Public Health to Update Health Officer Order as COVID-19 Transmission Surges and Hospitalizations Accelerate
Public Health Reports 36 New Deaths and 3,944 New Confirmed Cases of COVID-19 in Los Angeles County
As COVID-19 cases surge and hospitalizations continue to increase, the Los Angeles County Health Officer Order will be modified with an effective date of Friday, November 20 to reduce the possibility for crowding and reduce the potential for exposures in settings where people are not always wearing their face coverings in an effort to prevent more cases, increased hospitalizations and more deaths.
On Friday, the following will go into effect:
- Private outdoor gatherings may only include 15 people who are from no more than 3 households, including the host household.
- The number of patrons at outdoor restaurants, breweries and wineries will be limited to 50% maximum outdoor capacity. Restaurants, breweries, wineries, bars, and all other non-essential retail establishments must close from 10 p.m. to 6 a.m. This is not a curfew, but rather restrictions on operating hours. As permitted to operate, businesses can still offer pick-up and delivery services outside of these hours.
- The number of customers at cardrooms, outdoor mini-golf, go-karts and batting cages will be limited to 50% maximum outdoor capacity.
- Non-essential businesses permitted to operate indoors – including retail stores, offices, personal care services – will be limited to 25% of the maximum occupancy allowed.
- Services at personal care establishments may only be provided by appointment to customers wearing face coverings by staff wearing face coverings.
- Services that require either the customer or the staff to remove their face covering, such as facials and shaves, are not permitted.
- Food and drinks cannot be served at these establishments to customers.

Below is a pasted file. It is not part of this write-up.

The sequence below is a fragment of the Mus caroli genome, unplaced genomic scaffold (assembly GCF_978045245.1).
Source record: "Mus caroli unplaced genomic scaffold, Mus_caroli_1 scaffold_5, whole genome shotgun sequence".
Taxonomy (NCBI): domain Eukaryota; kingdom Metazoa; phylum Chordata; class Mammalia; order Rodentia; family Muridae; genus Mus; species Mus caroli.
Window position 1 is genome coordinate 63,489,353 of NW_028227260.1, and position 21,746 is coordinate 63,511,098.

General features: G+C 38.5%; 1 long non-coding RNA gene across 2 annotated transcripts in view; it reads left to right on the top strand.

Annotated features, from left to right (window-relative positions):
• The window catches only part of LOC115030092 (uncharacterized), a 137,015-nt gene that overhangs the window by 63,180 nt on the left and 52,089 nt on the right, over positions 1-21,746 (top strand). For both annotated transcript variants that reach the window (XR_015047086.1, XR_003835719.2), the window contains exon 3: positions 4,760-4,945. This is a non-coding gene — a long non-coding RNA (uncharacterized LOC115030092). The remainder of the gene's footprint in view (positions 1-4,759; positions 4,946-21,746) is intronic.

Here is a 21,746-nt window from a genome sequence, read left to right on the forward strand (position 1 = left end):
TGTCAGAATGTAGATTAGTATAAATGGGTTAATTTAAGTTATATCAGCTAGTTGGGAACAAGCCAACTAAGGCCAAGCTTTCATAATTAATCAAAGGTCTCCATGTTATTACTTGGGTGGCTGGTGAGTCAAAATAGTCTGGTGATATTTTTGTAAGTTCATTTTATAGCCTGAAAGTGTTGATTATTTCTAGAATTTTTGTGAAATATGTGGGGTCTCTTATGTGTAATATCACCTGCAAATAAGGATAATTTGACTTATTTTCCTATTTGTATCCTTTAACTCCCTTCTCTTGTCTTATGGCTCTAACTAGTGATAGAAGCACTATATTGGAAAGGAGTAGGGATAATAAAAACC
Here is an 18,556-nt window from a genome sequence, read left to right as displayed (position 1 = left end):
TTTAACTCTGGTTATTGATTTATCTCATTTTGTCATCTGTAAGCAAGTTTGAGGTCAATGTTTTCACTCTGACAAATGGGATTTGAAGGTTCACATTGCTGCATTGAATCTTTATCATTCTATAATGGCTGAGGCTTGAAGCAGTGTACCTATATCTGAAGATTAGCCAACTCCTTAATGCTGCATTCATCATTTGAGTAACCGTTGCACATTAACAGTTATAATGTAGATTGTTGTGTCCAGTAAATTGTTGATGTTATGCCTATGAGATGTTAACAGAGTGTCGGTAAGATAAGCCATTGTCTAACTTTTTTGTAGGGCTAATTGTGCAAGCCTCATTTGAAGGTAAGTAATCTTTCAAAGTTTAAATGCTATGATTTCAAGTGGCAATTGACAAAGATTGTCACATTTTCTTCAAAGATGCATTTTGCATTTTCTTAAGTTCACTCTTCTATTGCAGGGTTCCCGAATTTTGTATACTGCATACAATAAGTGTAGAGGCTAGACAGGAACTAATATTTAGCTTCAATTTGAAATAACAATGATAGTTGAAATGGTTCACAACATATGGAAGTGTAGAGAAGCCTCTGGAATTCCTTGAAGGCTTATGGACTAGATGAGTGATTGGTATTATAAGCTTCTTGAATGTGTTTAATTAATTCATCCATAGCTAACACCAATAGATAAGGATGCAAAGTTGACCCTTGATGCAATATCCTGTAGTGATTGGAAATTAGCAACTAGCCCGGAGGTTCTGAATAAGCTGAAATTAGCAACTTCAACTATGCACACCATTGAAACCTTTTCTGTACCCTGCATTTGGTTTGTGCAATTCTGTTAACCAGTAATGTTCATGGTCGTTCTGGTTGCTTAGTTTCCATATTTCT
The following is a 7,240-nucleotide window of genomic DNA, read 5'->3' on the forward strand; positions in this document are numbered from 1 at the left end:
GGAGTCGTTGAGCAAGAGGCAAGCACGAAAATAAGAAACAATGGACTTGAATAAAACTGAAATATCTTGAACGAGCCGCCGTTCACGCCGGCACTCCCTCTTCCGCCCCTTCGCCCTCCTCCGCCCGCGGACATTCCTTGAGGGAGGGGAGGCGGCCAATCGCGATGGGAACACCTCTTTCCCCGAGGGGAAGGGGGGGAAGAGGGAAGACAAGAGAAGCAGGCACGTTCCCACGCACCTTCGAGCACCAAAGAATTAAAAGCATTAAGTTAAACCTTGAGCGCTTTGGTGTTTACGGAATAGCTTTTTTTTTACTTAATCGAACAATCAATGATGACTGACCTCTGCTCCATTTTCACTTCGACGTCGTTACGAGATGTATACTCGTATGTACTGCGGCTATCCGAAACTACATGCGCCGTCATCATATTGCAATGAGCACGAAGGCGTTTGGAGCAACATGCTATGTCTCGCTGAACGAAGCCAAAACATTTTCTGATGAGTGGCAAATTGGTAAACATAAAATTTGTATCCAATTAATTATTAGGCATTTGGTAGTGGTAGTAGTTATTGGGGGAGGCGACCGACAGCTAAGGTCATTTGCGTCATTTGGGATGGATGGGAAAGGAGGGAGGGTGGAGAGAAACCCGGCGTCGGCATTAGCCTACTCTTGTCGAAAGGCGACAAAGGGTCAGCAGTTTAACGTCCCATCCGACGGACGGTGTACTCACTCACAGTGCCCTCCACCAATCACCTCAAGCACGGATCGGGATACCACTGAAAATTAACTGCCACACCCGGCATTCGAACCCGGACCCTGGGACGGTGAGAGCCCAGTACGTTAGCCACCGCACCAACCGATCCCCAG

In addition, the County has established thresholds for additional actions if cases and/or hospitalizations continue to increase.
If the five-day average of cases is 4,000 or more or hospitalizations are more than 1,750 per day, outdoor and indoor dining at restaurants, breweries, wineries and bars will be prohibited and these businesses will only be able to offer pick-up and delivery services.
If the five-day average of cases is 4,500 or more or hospitalizations are more than 2,000 per day, a Safer at Home Order will be mandated for three weeks. The Order would only allow essential and emergency workers and those securing essential services to leave their homes. In addition, a 10:00 p.m. to 6:00 a.m. curfew would be mandated, with essential workers exempt.
Today, the Los Angeles County Department of Public Health (Public Health) has confirmed 36 new deaths and 3,944 new cases of COVID-19. To date, Public Health identified 348,336 positive cases of COVID-19 across all areas of L.A. County and a total of 7,335 deaths. Upon further investigation, 131 cases reported earlier were not L.A. County residents.
Public Health cautions, that if this County surge continues at the current rate of increase, by December 6, less than three weeks from today, daily new cases could reach 4,000.
There are 1,188 people with COVID-19 currently hospitalized and 27% of these people are in the ICU. On November 1, the average daily number of people hospitalized for COVID-19 was 791.
Testing results are available for more than 3,440,000 individuals with 9% of all people testing positive. The County’s test positivity rate, or the percentage of tests that come back positive, has increased from an average of about 5.1% on November 8 to about 7.1% today. For comparison, the test positivity rate was 3.9% on November 1.
“Our deepest sympathies go out to everyone who is experiencing the sorrow of losing a loved one or friend to COVID-19. We wish you comfort and healing during this very difficult time,” said Barbara Ferrer, PhD, MPH, MEd, Director of Public Health. “COVID-19 is relentless, and we have seen other communities and states who have few or no restrictions see devastating numbers of people becoming seriously ill and passing away. In Utah, the current case rate is currently over 1,200 per 100,000 people. In Indiana, the rate is 1,100 per 100,000 people. In California, the rate is around 250 per 100,000 people. I think we should each ask ourselves and those we care about to commit to making those changes that we know prevent a great deal of suffering and death from COVID-19. Change any plans for indoor gatherings that involve people not in your households. Avoid all activities where there will be crowds and where it is hard to maintain a distance of six feet from others. Wear face coverings inside and outside if you are with people who are older or who have underlying health conditions. And make sure to follow all the rules at businesses, worksites and retail establishments.”